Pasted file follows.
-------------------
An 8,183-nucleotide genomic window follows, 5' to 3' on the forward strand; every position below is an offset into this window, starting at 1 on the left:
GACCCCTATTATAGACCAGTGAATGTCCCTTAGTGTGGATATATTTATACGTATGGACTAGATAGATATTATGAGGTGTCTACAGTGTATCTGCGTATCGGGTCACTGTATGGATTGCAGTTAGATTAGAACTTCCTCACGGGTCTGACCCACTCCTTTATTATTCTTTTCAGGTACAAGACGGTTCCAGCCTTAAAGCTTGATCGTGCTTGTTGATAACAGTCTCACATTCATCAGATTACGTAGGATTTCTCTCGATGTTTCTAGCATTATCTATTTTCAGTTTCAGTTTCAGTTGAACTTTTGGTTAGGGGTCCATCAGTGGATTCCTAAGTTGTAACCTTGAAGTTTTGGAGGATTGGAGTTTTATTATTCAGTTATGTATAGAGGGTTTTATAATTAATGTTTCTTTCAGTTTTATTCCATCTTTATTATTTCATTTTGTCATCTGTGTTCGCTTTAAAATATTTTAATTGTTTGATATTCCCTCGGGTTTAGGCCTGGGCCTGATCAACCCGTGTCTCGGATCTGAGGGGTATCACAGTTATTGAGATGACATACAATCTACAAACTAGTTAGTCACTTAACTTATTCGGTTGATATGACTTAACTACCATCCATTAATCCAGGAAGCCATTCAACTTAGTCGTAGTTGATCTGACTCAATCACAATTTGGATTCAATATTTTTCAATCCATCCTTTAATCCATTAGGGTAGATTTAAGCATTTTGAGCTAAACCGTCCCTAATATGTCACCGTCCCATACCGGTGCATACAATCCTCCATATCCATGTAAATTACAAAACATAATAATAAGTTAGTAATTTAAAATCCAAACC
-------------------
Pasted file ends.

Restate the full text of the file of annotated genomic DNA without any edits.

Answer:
An 8,183-nucleotide genomic window follows, 5' to 3' on the forward strand; every position below is an offset into this window, starting at 1 on the left:
GACCCCTATTATAGACCAGTGAATGTCCCTTAGTGTGGATATATTTATACGTATGGACTAGATAGATATTATGAGGTGTCTACAGTGTATCTGCGTATCGGGTCACTGTATGGATTGCAGTTAGATTAGAACTTCCTCACGGGTCTGACCCACTCCTTTATTATTCTTTTCAGGTACAAGACGGTTCCAGCCTTAAAGCTTGATCGTGCTTGTTGATAACAGTCTCACATTCATCAGATTACGTAGGATTTCTCTCGATGTTTCTAGCATTATCTATTTTCAGTTTCAGTTTCAGTTGAACTTTTGGTTAGGGGTCCATCAGTGGATTCCTAAGTTGTAACCTTGAAGTTTTGGAGGATTGGAGTTTTATTATTCAGTTATGTATAGAGGGTTTTATAATTAATGTTTCTTTCAGTTTTATTCCATCTTTATTATTTCATTTTGTCATCTGTGTTCGCTTTAAAATATTTTAATTGTTTGATATTCCCTCGGGTTTAGGCCTGGGCCTGATCAACCCGTGTCTCGGATCTGAGGGGTATCACAGTTATTGAGATGACATACAATCTACAAACTAGTTAGTCACTTAACTTATTCGGTTGATATGACTTAACTACCATCCATTAATCCAGGAAGCCATTCAACTTAGTCGTAGTTGATCTGACTCAATCACAATTTGGATTCAATATTTTTCAATCCATCCTTTAATCCATTAGGGTAGATTTAAGCATTTTGAGCTAAACCGTCCCTAATATGTCACCGTCCCATACCGGTGCATACAATCCTCCATATCCATGTAAATTACAAAACATAATAATAAGTTAGTAATTTAAAATCCAAACC